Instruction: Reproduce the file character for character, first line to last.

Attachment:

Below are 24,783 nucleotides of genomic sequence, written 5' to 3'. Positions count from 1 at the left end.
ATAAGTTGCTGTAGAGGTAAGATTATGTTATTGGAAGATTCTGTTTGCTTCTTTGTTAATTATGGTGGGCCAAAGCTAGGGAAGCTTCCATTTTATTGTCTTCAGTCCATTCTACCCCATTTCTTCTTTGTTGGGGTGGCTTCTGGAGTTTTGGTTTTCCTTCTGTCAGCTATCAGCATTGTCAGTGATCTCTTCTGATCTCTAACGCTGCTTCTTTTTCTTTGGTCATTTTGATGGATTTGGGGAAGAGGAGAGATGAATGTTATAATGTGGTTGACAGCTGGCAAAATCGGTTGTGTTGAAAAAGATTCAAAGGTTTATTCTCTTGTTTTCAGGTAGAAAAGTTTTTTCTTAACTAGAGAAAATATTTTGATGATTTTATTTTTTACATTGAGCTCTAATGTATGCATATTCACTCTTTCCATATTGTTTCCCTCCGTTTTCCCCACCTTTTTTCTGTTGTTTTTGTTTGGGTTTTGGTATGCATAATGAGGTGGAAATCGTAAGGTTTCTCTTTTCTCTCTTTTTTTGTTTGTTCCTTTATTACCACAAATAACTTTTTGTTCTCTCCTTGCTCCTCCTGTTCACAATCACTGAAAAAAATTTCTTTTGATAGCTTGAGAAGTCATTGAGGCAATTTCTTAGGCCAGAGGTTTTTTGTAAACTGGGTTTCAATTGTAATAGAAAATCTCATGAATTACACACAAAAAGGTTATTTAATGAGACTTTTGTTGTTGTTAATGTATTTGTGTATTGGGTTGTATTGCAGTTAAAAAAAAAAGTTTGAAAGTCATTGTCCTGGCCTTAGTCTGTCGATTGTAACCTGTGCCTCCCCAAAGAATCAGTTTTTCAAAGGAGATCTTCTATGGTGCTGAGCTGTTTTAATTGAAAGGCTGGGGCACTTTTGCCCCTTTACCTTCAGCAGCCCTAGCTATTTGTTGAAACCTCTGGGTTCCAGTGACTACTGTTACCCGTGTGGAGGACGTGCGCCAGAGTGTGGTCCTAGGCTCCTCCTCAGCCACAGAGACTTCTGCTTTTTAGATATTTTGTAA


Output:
Below are 24,783 nucleotides of genomic sequence, written 5' to 3'. Positions count from 1 at the left end.
ATAAGTTGCTGTAGAGGTAAGATTATGTTATTGGAAGATTCTGTTTGCTTCTTTGTTAATTATGGTGGGCCAAAGCTAGGGAAGCTTCCATTTTATTGTCTTCAGTCCATTCTACCCCATTTCTTCTTTGTTGGGGTGGCTTCTGGAGTTTTGGTTTTCCTTCTGTCAGCTATCAGCATTGTCAGTGATCTCTTCTGATCTCTAACGCTGCTTCTTTTTCTTTGGTCATTTTGATGGATTTGGGGAAGAGGAGAGATGAATGTTATAATGTGGTTGACAGCTGGCAAAATCGGTTGTGTTGAAAAAGATTCAAAGGTTTATTCTCTTGTTTTCAGGTAGAAAAGTTTTTTCTTAACTAGAGAAAATATTTTGATGATTTTATTTTTTACATTGAGCTCTAATGTATGCATATTCACTCTTTCCATATTGTTTCCCTCCGTTTTCCCCACCTTTTTTCTGTTGTTTTTGTTTGGGTTTTGGTATGCATAATGAGGTGGAAATCGTAAGGTTTCTCTTTTCTCTCTTTTTTTGTTTGTTCCTTTATTACCACAAATAACTTTTTGTTCTCTCCTTGCTCCTCCTGTTCACAATCACTGAAAAAAATTTCTTTTGATAGCTTGAGAAGTCATTGAGGCAATTTCTTAGGCCAGAGGTTTTTTGTAAACTGGGTTTCAATTGTAATAGAAAATCTCATGAATTACACACAAAAAGGTTATTTAATGAGACTTTTGTTGTTGTTAATGTATTTGTGTATTGGGTTGTATTGCAGTTAAAAAAAAAAGTTTGAAAGTCATTGTCCTGGCCTTAGTCTGTCGATTGTAACCTGTGCCTCCCCAAAGAATCAGTTTTTCAAAGGAGATCTTCTATGGTGCTGAGCTGTTTTAATTGAAAGGCTGGGGCACTTTTGCCCCTTTACCTTCAGCAGCCCTAGCTATTTGTTGAAACCTCTGGGTTCCAGTGACTACTGTTACCCGTGTGGAGGACGTGCGCCAGAGTGTGGTCCTAGGCTCCTCCTCAGCCACAGAGACTTCTGCTTTTTAGATATTTTGTAA